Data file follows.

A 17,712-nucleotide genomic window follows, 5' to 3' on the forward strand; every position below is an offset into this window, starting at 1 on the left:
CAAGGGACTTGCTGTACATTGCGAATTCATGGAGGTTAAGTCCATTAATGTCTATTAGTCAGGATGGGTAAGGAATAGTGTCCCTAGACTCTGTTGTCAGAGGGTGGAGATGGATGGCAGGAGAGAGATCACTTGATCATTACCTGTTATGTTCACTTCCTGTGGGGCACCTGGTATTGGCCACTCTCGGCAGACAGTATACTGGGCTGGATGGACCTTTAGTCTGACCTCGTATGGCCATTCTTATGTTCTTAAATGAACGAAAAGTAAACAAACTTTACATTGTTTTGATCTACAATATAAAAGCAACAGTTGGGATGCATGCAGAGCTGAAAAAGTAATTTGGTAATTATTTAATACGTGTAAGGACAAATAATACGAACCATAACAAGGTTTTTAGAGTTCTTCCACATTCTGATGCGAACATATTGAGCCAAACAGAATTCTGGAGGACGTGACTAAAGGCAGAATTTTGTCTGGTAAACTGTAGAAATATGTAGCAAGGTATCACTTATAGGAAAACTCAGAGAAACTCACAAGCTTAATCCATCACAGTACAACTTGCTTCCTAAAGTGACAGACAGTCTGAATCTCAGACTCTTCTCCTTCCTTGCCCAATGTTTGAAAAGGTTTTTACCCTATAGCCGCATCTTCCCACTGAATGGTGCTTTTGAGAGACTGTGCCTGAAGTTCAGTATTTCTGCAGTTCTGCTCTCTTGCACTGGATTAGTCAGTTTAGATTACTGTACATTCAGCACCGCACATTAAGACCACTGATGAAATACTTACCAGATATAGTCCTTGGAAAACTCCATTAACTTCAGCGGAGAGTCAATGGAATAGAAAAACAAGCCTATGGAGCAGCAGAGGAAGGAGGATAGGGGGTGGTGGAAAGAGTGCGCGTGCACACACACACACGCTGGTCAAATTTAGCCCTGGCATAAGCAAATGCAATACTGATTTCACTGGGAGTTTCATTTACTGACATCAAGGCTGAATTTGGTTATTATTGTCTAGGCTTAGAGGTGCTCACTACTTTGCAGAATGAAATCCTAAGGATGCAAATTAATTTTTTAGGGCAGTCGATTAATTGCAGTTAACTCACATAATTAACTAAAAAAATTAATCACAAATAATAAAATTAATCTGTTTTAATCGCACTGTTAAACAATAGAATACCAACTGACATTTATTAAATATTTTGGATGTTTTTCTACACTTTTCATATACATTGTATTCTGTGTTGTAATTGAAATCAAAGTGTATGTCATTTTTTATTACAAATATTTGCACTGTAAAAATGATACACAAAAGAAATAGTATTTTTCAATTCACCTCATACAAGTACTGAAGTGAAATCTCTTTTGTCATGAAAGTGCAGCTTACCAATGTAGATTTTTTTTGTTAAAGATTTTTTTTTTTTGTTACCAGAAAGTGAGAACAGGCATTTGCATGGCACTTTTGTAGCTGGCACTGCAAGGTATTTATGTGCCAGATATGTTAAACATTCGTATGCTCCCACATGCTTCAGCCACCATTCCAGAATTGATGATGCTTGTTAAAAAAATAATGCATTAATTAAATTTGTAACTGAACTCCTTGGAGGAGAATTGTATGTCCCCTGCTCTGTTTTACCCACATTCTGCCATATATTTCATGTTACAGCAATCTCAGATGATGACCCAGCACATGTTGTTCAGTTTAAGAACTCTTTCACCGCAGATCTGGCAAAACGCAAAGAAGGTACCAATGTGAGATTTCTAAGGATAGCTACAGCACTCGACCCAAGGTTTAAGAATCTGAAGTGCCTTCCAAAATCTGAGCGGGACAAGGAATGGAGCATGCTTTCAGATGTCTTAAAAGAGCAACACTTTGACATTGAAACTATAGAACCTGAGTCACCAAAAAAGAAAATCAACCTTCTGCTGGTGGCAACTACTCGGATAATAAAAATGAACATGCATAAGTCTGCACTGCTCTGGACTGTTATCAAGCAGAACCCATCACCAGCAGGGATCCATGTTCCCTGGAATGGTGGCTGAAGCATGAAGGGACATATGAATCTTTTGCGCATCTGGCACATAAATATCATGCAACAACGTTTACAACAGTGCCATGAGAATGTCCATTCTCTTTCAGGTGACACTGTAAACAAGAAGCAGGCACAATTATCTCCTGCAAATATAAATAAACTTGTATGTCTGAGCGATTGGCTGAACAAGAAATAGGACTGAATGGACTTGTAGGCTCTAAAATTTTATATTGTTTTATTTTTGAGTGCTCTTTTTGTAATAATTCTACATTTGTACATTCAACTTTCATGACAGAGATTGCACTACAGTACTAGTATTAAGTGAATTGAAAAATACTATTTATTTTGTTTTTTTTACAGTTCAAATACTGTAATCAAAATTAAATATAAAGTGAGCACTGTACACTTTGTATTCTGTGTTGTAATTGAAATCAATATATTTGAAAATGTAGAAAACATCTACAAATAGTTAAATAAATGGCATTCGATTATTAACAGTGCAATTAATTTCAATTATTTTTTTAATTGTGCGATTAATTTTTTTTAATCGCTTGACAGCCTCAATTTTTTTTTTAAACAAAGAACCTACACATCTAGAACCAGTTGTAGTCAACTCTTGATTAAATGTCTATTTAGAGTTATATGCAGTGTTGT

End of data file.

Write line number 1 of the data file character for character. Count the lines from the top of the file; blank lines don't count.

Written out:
A 17,712-nucleotide genomic window follows, 5' to 3' on the forward strand; every position below is an offset into this window, starting at 1 on the left: